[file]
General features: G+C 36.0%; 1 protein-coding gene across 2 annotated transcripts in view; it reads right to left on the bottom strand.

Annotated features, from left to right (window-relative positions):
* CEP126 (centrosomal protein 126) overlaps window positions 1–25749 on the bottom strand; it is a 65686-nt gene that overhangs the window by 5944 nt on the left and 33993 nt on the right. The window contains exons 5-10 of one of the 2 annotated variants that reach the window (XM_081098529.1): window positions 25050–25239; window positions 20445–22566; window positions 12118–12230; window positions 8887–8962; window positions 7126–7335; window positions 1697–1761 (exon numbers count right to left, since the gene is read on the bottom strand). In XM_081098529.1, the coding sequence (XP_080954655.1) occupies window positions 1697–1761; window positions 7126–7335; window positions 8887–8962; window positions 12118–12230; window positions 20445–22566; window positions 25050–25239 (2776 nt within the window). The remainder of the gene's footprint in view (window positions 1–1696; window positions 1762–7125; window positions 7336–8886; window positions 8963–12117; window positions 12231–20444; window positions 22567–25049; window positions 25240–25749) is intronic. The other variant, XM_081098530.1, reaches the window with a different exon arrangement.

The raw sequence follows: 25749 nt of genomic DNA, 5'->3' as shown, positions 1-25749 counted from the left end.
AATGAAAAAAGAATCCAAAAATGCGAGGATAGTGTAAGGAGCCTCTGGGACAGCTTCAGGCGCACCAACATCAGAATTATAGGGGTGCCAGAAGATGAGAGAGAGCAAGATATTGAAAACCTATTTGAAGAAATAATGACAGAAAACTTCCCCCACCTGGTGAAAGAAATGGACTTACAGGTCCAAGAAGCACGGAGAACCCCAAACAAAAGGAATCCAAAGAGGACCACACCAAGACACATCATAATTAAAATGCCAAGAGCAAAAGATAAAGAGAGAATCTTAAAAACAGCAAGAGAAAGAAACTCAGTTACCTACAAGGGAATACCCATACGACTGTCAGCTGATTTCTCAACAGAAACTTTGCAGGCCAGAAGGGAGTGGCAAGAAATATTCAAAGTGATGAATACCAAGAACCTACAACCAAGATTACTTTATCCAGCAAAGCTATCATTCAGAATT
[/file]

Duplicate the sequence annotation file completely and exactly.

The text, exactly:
General features: G+C 36.0%; 1 protein-coding gene across 2 annotated transcripts in view; it reads right to left on the bottom strand.

Annotated features, from left to right (window-relative positions):
* CEP126 (centrosomal protein 126) overlaps window positions 1–25749 on the bottom strand; it is a 65686-nt gene that overhangs the window by 5944 nt on the left and 33993 nt on the right. The window contains exons 5-10 of one of the 2 annotated variants that reach the window (XM_081098529.1): window positions 25050–25239; window positions 20445–22566; window positions 12118–12230; window positions 8887–8962; window positions 7126–7335; window positions 1697–1761 (exon numbers count right to left, since the gene is read on the bottom strand). In XM_081098529.1, the coding sequence (XP_080954655.1) occupies window positions 1697–1761; window positions 7126–7335; window positions 8887–8962; window positions 12118–12230; window positions 20445–22566; window positions 25050–25239 (2776 nt within the window). The remainder of the gene's footprint in view (window positions 1–1696; window positions 1762–7125; window positions 7336–8886; window positions 8963–12117; window positions 12231–20444; window positions 22567–25049; window positions 25240–25749) is intronic. The other variant, XM_081098530.1, reaches the window with a different exon arrangement.

The raw sequence follows: 25749 nt of genomic DNA, 5'->3' as shown, positions 1-25749 counted from the left end.
AATGAAAAAAGAATCCAAAAATGCGAGGATAGTGTAAGGAGCCTCTGGGACAGCTTCAGGCGCACCAACATCAGAATTATAGGGGTGCCAGAAGATGAGAGAGAGCAAGATATTGAAAACCTATTTGAAGAAATAATGACAGAAAACTTCCCCCACCTGGTGAAAGAAATGGACTTACAGGTCCAAGAAGCACGGAGAACCCCAAACAAAAGGAATCCAAAGAGGACCACACCAAGACACATCATAATTAAAATGCCAAGAGCAAAAGATAAAGAGAGAATCTTAAAAACAGCAAGAGAAAGAAACTCAGTTACCTACAAGGGAATACCCATACGACTGTCAGCTGATTTCTCAACAGAAACTTTGCAGGCCAGAAGGGAGTGGCAAGAAATATTCAAAGTGATGAATACCAAGAACCTACAACCAAGATTACTTTATCCAGCAAAGCTATCATTCAGAATT